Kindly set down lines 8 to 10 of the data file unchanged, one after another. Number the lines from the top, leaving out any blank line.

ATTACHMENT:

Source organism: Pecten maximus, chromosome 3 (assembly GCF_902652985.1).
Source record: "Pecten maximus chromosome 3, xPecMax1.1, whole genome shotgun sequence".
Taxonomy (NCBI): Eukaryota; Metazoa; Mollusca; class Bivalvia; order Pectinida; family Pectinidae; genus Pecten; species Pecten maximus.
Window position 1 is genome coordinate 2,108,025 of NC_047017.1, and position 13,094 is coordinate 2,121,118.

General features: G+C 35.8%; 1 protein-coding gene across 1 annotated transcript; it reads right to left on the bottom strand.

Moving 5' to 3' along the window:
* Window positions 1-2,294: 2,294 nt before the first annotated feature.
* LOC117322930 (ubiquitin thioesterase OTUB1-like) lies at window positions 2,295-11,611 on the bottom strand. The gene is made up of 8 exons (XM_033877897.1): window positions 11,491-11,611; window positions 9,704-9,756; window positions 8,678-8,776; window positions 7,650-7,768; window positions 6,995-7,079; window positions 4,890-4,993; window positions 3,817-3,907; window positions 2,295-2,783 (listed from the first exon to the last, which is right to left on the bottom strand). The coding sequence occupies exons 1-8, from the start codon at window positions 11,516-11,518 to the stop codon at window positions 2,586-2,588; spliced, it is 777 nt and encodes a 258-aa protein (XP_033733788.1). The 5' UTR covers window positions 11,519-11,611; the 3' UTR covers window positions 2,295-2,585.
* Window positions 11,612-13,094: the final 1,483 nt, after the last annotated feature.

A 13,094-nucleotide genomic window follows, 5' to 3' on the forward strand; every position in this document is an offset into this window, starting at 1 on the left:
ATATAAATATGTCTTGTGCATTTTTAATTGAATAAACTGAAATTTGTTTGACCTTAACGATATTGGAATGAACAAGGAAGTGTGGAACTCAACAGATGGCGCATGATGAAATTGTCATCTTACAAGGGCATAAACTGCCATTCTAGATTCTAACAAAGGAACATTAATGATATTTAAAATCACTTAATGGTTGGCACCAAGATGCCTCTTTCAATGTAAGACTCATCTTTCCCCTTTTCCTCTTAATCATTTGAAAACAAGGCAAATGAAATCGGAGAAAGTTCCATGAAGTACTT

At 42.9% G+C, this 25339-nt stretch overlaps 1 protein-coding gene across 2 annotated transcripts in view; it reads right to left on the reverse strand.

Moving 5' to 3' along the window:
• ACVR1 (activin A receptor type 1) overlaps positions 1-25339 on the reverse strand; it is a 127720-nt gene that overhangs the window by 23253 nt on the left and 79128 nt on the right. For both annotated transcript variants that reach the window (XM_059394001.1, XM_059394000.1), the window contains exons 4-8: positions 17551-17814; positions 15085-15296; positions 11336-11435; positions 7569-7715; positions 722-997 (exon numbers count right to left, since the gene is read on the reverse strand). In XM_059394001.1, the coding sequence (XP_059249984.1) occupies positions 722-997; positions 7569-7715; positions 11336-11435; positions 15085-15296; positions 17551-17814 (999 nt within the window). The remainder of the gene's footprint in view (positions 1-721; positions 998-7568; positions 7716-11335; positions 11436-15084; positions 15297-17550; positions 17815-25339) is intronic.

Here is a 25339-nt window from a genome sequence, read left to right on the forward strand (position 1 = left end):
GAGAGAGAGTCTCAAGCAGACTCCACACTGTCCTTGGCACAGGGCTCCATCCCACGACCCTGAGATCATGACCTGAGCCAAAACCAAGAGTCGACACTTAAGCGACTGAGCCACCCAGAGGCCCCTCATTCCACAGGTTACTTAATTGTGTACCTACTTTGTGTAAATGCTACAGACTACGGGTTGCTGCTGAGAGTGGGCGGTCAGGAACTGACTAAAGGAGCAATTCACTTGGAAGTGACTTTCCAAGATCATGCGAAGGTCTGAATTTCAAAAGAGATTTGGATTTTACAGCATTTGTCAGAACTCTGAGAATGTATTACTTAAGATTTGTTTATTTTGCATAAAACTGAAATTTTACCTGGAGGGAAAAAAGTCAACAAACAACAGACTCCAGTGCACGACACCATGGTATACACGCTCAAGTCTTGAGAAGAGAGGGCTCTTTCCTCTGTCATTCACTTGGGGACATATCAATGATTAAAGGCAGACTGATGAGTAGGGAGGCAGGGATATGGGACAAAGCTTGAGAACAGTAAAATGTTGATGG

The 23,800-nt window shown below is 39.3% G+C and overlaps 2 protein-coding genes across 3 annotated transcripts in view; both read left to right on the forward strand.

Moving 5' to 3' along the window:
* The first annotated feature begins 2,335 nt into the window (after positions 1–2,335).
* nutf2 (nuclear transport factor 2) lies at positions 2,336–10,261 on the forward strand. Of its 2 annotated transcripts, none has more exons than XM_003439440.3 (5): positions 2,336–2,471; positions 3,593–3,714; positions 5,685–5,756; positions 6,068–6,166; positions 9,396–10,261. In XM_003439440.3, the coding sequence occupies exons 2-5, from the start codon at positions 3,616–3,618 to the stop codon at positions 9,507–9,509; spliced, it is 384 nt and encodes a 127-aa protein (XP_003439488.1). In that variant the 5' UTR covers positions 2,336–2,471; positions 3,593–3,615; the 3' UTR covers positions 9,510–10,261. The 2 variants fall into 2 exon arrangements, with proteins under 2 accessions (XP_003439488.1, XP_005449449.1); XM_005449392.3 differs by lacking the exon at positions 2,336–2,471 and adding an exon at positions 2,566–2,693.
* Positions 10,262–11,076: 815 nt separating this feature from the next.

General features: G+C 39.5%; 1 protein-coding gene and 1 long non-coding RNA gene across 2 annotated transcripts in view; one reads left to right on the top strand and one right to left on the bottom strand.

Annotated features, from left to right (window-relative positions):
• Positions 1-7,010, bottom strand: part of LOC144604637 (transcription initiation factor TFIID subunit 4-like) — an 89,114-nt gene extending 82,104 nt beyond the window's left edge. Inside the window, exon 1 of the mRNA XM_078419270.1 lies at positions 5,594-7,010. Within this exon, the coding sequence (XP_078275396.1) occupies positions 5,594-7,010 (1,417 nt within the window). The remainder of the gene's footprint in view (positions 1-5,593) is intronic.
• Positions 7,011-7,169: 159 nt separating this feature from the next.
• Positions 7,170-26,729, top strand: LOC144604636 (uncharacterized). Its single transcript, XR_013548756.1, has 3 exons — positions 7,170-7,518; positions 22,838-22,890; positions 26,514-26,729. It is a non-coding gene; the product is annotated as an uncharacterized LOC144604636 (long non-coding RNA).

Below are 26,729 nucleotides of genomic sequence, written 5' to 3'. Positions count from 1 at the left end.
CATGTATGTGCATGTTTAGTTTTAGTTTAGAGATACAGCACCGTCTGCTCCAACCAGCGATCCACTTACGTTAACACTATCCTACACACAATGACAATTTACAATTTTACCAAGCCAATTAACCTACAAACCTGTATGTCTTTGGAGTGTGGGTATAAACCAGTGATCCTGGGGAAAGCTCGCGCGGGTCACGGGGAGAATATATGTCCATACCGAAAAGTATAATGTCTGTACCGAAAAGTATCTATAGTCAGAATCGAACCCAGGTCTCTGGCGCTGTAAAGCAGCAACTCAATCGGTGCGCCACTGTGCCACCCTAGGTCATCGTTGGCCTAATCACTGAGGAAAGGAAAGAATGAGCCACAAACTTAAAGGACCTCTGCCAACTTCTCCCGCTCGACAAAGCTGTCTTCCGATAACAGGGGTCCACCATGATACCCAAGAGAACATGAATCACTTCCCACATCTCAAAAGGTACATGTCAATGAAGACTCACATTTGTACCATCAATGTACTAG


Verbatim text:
* LOC117322930 (ubiquitin thioesterase OTUB1-like) lies at window positions 2,295-11,611 on the bottom strand. The gene is made up of 8 exons (XM_033877897.1): window positions 11,491-11,611; window positions 9,704-9,756; window positions 8,678-8,776; window positions 7,650-7,768; window positions 6,995-7,079; window positions 4,890-4,993; window positions 3,817-3,907; window positions 2,295-2,783 (listed from the first exon to the last, which is right to left on the bottom strand). The coding sequence occupies exons 1-8, from the start codon at window positions 11,516-11,518 to the stop codon at window positions 2,586-2,588; spliced, it is 777 nt and encodes a 258-aa protein (XP_033733788.1). The 5' UTR covers window positions 11,519-11,611; the 3' UTR covers window positions 2,295-2,585.
* Window positions 11,612-13,094: the final 1,483 nt, after the last annotated feature.

A 13,094-nucleotide genomic window follows, 5' to 3' on the forward strand; every position in this document is an offset into this window, starting at 1 on the left: